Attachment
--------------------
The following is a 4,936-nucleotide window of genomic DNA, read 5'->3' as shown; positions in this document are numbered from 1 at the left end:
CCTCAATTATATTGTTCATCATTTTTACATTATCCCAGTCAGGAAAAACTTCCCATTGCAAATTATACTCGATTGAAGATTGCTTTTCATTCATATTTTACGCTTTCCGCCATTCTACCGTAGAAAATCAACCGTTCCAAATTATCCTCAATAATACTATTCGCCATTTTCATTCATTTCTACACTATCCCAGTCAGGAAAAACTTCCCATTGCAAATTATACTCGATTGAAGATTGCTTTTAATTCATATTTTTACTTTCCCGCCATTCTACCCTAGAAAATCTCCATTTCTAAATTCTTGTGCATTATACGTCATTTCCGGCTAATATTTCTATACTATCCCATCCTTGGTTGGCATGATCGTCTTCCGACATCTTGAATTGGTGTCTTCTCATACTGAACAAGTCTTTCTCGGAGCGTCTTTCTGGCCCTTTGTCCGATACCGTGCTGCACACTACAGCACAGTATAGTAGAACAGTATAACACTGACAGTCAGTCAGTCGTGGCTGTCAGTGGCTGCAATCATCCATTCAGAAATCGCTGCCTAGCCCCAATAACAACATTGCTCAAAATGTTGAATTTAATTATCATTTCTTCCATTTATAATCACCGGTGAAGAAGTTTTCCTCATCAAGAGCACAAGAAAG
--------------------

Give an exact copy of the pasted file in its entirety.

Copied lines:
The following is a 4,936-nucleotide window of genomic DNA, read 5'->3' as shown; positions in this document are numbered from 1 at the left end:
CCTCAATTATATTGTTCATCATTTTTACATTATCCCAGTCAGGAAAAACTTCCCATTGCAAATTATACTCGATTGAAGATTGCTTTTCATTCATATTTTACGCTTTCCGCCATTCTACCGTAGAAAATCAACCGTTCCAAATTATCCTCAATAATACTATTCGCCATTTTCATTCATTTCTACACTATCCCAGTCAGGAAAAACTTCCCATTGCAAATTATACTCGATTGAAGATTGCTTTTAATTCATATTTTTACTTTCCCGCCATTCTACCCTAGAAAATCTCCATTTCTAAATTCTTGTGCATTATACGTCATTTCCGGCTAATATTTCTATACTATCCCATCCTTGGTTGGCATGATCGTCTTCCGACATCTTGAATTGGTGTCTTCTCATACTGAACAAGTCTTTCTCGGAGCGTCTTTCTGGCCCTTTGTCCGATACCGTGCTGCACACTACAGCACAGTATAGTAGAACAGTATAACACTGACAGTCAGTCAGTCGTGGCTGTCAGTGGCTGCAATCATCCATTCAGAAATCGCTGCCTAGCCCCAATAACAACATTGCTCAAAATGTTGAATTTAATTATCATTTCTTCCATTTATAATCACCGGTGAAGAAGTTTTCCTCATCAAGAGCACAAGAAAG